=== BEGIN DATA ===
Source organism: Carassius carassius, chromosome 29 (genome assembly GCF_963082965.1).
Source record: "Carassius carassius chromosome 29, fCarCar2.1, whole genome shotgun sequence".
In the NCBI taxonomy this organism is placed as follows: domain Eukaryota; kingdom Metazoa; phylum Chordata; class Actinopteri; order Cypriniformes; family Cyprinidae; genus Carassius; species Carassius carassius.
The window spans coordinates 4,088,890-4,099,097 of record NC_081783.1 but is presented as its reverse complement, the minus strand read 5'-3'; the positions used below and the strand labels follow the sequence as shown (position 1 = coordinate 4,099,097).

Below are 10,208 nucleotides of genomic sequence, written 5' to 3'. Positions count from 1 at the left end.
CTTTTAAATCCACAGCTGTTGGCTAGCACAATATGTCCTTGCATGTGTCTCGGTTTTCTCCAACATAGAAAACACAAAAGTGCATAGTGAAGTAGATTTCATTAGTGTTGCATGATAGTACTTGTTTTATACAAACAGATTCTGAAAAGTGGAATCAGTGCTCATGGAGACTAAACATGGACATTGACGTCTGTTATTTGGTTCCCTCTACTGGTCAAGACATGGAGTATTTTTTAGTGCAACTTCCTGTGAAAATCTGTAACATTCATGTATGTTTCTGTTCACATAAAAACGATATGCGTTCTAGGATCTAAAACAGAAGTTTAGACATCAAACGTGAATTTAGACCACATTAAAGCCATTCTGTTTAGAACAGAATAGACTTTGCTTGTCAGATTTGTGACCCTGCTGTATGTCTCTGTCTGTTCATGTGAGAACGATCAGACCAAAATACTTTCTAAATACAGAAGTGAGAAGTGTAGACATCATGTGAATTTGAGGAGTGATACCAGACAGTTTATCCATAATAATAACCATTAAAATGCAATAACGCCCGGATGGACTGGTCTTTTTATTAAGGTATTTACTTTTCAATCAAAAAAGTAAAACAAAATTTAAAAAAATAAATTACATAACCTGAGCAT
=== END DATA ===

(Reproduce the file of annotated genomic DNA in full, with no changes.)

Source organism: Carassius carassius, chromosome 29 (genome assembly GCF_963082965.1).
Source record: "Carassius carassius chromosome 29, fCarCar2.1, whole genome shotgun sequence".
In the NCBI taxonomy this organism is placed as follows: domain Eukaryota; kingdom Metazoa; phylum Chordata; class Actinopteri; order Cypriniformes; family Cyprinidae; genus Carassius; species Carassius carassius.
The window spans coordinates 4,088,890-4,099,097 of record NC_081783.1 but is presented as its reverse complement, the minus strand read 5'-3'; the positions used below and the strand labels follow the sequence as shown (position 1 = coordinate 4,099,097).

Below are 10,208 nucleotides of genomic sequence, written 5' to 3'. Positions count from 1 at the left end.
CTTTTAAATCCACAGCTGTTGGCTAGCACAATATGTCCTTGCATGTGTCTCGGTTTTCTCCAACATAGAAAACACAAAAGTGCATAGTGAAGTAGATTTCATTAGTGTTGCATGATAGTACTTGTTTTATACAAACAGATTCTGAAAAGTGGAATCAGTGCTCATGGAGACTAAACATGGACATTGACGTCTGTTATTTGGTTCCCTCTACTGGTCAAGACATGGAGTATTTTTTAGTGCAACTTCCTGTGAAAATCTGTAACATTCATGTATGTTTCTGTTCACATAAAAACGATATGCGTTCTAGGATCTAAAACAGAAGTTTAGACATCAAACGTGAATTTAGACCACATTAAAGCCATTCTGTTTAGAACAGAATAGACTTTGCTTGTCAGATTTGTGACCCTGCTGTATGTCTCTGTCTGTTCATGTGAGAACGATCAGACCAAAATACTTTCTAAATACAGAAGTGAGAAGTGTAGACATCATGTGAATTTGAGGAGTGATACCAGACAGTTTATCCATAATAATAACCATTAAAATGCAATAACGCCCGGATGGACTGGTCTTTTTATTAAGGTATTTACTTTTCAATCAAAAAAGTAAAACAAAATTTAAAAAAATAAATTACATAACCTGAGCAT